After having downloaded and paid for my ferry ticket and experienced  the common Philippine bureaucracy with punches and control and then check again, I sat now and waited along with about 15 other passengers, of which, besides me, was an Italian and German couple and a group of older Philippine men and what could be their children and grandchildren.

After about 20 minutes we were called out to the small high-speed ferry, which had been based just outside the "port terminal." After having our tickets checked again we all went aboard and found us some proper seats with a view. Aboard the ferry were 4 armed guards, which surprised me a little. 4 The guards were armed with modern assault rifles, pump guns, heavy guns and bulletproof vests. I asked one of the other passengers why we had armed guards. He  told me that "it was as a protection against pirates who roamed the waters we were going through during the approximately 2 hour long sailing."

"Approximately 2 hour sailing??? I had naturally freshened the story about Corrigidor up but had not investigated the sailing time to the island. 2 hours on a ferry the size of the Copenhagen harbor buses in the pirate-filled waters. Cosy! Normally not a problem on a windless day, although I do from time to time suffer from motion sickness if to rough seas and it was now beginning to become a bit windy and the sea began to bare its teeth. And if that was not enough, it was also started to drizzle. Well, nevermind. I had to find me a suitable place and then just close my eyes and take it as an experience.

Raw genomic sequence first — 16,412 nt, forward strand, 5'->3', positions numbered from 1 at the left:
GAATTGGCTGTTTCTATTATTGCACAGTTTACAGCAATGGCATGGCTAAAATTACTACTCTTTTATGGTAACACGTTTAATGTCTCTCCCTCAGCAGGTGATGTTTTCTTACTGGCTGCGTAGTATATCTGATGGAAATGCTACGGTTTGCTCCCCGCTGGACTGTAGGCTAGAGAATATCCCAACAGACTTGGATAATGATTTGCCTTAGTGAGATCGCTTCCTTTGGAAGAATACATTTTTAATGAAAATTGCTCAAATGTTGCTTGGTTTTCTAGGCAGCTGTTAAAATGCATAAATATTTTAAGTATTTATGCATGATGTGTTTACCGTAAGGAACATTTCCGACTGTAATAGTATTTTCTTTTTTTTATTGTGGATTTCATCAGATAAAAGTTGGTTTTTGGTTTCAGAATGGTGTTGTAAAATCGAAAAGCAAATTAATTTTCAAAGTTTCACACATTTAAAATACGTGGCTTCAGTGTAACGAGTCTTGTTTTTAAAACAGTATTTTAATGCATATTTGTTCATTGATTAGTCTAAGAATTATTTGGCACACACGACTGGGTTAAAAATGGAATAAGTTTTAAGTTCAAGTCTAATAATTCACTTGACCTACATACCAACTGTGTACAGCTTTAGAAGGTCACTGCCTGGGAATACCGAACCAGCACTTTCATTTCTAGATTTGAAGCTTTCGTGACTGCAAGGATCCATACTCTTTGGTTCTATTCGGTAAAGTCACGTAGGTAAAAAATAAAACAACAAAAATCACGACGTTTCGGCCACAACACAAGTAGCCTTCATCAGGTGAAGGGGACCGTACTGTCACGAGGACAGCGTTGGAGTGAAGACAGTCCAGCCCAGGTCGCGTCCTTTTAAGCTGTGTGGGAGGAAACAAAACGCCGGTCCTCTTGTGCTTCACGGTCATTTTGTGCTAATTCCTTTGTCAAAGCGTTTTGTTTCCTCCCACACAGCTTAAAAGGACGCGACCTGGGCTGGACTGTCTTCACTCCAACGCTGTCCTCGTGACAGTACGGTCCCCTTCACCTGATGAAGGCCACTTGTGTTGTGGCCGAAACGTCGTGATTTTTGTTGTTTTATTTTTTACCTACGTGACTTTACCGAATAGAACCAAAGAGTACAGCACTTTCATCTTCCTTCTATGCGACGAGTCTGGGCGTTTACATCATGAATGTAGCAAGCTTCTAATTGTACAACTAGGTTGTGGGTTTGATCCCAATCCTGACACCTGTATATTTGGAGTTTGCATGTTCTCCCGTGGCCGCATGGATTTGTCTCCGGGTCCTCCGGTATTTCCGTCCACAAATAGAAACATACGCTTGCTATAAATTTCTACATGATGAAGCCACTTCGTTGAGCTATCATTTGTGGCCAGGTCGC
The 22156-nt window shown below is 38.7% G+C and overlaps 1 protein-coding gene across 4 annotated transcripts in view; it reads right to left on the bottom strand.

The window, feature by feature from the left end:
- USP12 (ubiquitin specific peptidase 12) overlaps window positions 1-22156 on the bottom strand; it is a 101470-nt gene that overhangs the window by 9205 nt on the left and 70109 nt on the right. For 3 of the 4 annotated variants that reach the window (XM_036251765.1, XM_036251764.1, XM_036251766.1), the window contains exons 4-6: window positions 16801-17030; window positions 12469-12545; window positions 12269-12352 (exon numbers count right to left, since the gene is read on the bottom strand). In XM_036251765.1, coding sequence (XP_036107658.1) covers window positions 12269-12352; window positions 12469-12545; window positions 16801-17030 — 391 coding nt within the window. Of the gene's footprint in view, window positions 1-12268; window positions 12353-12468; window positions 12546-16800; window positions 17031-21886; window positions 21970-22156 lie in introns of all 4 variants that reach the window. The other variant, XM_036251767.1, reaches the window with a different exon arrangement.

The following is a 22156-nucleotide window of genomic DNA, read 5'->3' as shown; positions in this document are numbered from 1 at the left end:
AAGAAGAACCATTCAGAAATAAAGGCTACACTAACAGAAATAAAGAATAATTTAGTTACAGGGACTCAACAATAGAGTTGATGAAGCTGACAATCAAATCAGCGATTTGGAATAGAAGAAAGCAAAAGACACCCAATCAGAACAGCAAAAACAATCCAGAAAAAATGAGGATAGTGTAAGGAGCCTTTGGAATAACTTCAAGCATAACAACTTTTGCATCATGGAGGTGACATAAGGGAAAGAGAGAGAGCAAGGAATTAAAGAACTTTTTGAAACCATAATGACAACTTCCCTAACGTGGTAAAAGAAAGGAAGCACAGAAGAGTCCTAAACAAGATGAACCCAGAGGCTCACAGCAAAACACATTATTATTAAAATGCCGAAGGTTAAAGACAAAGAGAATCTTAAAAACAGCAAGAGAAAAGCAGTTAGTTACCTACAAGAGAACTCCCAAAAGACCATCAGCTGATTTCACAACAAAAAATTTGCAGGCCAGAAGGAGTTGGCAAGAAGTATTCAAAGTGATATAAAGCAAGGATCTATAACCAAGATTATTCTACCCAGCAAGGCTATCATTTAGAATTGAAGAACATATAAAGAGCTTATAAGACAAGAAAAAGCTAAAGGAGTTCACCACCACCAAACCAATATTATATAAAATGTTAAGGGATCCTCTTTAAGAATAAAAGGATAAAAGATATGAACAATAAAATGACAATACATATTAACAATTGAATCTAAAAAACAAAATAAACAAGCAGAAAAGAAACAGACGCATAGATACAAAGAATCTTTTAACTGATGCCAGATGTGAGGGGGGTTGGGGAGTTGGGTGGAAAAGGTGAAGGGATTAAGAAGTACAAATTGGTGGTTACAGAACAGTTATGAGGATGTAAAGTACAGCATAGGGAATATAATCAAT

After something feeling as an eternity ...   a scratchy loudspeaker announced that we would call at the island in about 20 minutes. I went outside on the small deck to take some good pictures of the little island when we approached. The weather had cleared up a bit and it was part warmer now and then it had fortunately stopped raining.

The island was characterized by a large and steep hill around the middle of the main island, which in spite of a green and lush cover of lush vegetation looked very rocky and rugged out. The island looked almost as if it had been torn apart without completely going in 2 pieces. The island was therefore associated with a low area between the 2 main islands, one of which was therefore marked by a high mountain.
Down at the pier we were greeted by our guide who at the same time would be our driver at these strange small open buses that would take us around the island. The island measures approx. 9 square miles and was originally used by the Spaniards as prisoner island. After the Americans invaded and drove out the Spaniards, they turned it into a fortification island. The original road from before 1945 has been restored after the island had been more or less leveled from the heavy bombardements.